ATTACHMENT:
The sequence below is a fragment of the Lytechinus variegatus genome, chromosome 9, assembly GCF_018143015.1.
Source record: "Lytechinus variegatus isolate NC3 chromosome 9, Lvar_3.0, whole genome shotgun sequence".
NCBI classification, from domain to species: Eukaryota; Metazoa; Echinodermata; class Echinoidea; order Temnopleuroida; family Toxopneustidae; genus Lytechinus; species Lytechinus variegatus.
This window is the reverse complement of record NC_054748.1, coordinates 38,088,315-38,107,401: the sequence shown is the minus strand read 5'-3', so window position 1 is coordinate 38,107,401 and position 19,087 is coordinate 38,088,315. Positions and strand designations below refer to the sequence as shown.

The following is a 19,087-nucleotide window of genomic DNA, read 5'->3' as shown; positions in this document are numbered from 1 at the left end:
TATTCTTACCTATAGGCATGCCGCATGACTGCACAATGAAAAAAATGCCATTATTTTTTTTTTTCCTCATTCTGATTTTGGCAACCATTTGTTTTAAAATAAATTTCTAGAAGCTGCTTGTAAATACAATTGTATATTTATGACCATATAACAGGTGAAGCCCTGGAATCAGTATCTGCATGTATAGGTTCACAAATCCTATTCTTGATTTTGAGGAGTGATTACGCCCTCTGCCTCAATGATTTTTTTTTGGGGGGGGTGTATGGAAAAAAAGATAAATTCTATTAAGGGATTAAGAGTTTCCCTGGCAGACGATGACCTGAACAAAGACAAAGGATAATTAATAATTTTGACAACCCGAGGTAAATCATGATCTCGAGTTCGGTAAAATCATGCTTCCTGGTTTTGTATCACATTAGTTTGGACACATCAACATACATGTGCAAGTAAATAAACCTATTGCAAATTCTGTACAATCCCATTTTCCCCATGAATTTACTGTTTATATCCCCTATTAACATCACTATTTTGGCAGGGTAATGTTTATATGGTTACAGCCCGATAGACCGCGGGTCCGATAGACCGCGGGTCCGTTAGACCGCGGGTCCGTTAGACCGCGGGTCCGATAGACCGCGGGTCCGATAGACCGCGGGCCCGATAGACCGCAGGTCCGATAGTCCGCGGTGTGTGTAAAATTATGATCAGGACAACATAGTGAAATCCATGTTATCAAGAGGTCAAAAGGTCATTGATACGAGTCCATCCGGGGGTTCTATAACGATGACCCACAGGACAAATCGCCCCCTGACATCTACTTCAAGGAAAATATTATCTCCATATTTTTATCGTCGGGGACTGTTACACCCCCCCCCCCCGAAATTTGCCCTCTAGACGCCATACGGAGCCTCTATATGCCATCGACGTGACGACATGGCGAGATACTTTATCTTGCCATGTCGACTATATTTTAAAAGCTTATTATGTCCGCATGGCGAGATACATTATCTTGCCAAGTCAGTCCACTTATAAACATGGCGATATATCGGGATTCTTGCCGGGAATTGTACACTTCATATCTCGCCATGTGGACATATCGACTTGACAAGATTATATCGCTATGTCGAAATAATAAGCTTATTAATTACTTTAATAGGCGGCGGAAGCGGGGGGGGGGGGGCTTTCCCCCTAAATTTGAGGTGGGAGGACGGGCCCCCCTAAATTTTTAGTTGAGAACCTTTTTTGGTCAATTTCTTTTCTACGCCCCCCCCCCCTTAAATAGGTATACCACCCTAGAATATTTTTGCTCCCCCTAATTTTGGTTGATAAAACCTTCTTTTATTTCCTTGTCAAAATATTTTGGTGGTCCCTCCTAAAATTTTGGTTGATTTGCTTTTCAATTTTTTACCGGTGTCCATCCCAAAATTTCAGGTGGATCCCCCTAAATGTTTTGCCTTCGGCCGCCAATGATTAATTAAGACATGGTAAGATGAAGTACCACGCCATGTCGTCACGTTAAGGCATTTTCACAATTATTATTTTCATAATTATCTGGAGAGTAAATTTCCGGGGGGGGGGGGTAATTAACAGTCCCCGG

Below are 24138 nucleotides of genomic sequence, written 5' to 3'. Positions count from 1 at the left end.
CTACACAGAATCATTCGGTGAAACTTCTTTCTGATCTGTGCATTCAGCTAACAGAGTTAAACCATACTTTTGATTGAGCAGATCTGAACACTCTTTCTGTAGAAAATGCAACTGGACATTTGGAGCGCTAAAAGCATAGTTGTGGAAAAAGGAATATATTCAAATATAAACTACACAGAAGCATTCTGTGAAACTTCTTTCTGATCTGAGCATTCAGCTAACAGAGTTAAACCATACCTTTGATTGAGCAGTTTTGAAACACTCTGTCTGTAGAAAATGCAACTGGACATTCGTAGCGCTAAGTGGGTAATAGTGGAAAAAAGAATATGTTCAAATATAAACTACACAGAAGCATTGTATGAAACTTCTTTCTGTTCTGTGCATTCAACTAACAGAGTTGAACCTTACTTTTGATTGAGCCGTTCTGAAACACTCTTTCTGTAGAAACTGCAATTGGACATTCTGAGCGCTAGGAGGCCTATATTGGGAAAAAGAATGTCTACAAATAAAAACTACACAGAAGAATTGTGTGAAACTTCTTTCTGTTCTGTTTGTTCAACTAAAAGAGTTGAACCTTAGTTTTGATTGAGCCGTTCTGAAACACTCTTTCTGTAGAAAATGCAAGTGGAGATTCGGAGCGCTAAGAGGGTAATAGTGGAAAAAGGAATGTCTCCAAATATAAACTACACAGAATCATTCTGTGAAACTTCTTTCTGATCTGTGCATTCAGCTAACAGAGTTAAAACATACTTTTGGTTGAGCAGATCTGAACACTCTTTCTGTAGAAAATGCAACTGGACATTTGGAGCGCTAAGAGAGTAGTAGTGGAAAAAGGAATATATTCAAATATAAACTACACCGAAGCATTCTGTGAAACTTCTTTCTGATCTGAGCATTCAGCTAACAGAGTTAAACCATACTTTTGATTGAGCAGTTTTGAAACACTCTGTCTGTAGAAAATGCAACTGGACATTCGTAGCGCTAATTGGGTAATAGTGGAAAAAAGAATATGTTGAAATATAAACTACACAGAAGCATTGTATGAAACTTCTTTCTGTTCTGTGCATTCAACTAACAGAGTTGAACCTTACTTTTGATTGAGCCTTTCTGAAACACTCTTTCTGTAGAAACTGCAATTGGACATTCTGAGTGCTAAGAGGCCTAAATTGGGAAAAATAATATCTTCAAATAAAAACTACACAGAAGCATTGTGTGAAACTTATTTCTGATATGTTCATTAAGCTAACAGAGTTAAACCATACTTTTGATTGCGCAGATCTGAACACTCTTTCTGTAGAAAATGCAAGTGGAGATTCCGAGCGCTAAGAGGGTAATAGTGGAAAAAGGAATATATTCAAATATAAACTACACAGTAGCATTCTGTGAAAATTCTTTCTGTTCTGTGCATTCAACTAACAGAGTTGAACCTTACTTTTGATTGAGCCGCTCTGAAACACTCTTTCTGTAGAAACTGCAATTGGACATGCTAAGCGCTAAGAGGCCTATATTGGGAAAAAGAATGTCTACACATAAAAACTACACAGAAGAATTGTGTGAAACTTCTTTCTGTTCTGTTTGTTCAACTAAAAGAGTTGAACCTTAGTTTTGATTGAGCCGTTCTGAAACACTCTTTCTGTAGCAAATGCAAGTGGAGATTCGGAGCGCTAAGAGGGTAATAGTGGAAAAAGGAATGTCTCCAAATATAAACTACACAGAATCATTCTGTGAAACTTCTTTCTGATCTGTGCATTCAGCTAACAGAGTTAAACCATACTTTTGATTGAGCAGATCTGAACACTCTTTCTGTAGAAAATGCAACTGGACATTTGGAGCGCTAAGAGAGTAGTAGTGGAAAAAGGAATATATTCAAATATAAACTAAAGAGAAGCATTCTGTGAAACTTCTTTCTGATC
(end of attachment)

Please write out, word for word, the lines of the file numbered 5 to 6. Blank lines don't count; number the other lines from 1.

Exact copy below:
The following is a 19,087-nucleotide window of genomic DNA, read 5'->3' as shown; positions in this document are numbered from 1 at the left end:
TATTCTTACCTATAGGCATGCCGCATGACTGCACAATGAAAAAAATGCCATTATTTTTTTTTTTCCTCATTCTGATTTTGGCAACCATTTGTTTTAAAATAAATTTCTAGAAGCTGCTTGTAAATACAATTGTATATTTATGACCATATAACAGGTGAAGCCCTGGAATCAGTATCTGCATGTATAGGTTCACAAATCCTATTCTTGATTTTGAGGAGTGATTACGCCCTCTGCCTCAATGATTTTTTTTTGGGGGGGGTGTATGGAAAAAAAGATAAATTCTATTAAGGGATTAAGAGTTTCCCTGGCAGACGATGACCTGAACAAAGACAAAGGATAATTAATAATTTTGACAACCCGAGGTAAATCATGATCTCGAGTTCGGTAAAATCATGCTTCCTGGTTTTGTATCACATTAGTTTGGACACATCAACATACATGTGCAAGTAAATAAACCTATTGCAAATTCTGTACAATCCCATTTTCCCCATGAATTTACTGTTTATATCCCCTATTAACATCACTATTTTGGCAGGGTAATGTTTATATGGTTACAGCCCGATAGACCGCGGGTCCGATAGACCGCGGGTCCGTTAGACCGCGGGTCCGTTAGACCGCGGGTCCGATAGACCGCGGGTCCGATAGACCGCGGGCCCGATAGACCGCAGGTCCGATAGTCCGCGGTGTGTGTAAAATTATGATCAGGACAACATAGTGAAATCCATGTTATCAAGAGGTCAAAAGGTCATTGATACGAGTCCATCCGGGGGTTCTATAACGATGACCCACAGGACAAATCGCCCCCTGACATCTACTTCAAGGAAAATATTATCTCCATATTTTTATCGTCGGGGACTGTTACACCCCCCCCCCCCGAAATTTGCCCTCTAGACGCCATACGGAGCCTCTATATGCCATCGACGTGACGACATGGCGAGATACTTTATCTTGCCATGTCGACTATATTTTAAAAGCTTATTATGTCCGCATGGCGAGATACATTATCTTGCCAAGTCAGTCCACTTATAAACATGGCGATATATCGGGATTCTTGCCGGGAATTGTACACTTCATATCTCGCCATGTGGACATATCGACTTGACAAGATTATATCGCTATGTCGAAATAATAAGCTTATTAATTACTTTAATAGGCGGCGGAAGCGGGGGGGGGGGGGCTTTCCCCCTAAATTTGAGGTGGGAGGACGGGCCCCCCTAAATTTTTAGTTGAGAACCTTTTTTGGTCAATTTCTTTTCTACGCCCCCCCCCCCTTAAATAGGTATACCACCCTAGAATATTTTTGCTCCCCCTAATTTTGGTTGATAAAACCTTCTTTTATTTCCTTGTCAAAATATTTTGGTGGTCCCTCCTAAAATTTTGGTTGATTTGCTTTTCAATTTTTTACCGGTGTCCATCCCAAAATTTCAGGTGGATCCCCCTAAATGTTTTGCCTTCGGCCGCCAATGATTAATTAAGACATGGTAAGATGAAGTACCACGCCATGTCGTCACGTTAAGGCATTTTCACAATTATTATTTTCATAATTATCTGGAGAGTAAATTTCCGGGGGGGGGGGGTAATTAACAGTCCCCGG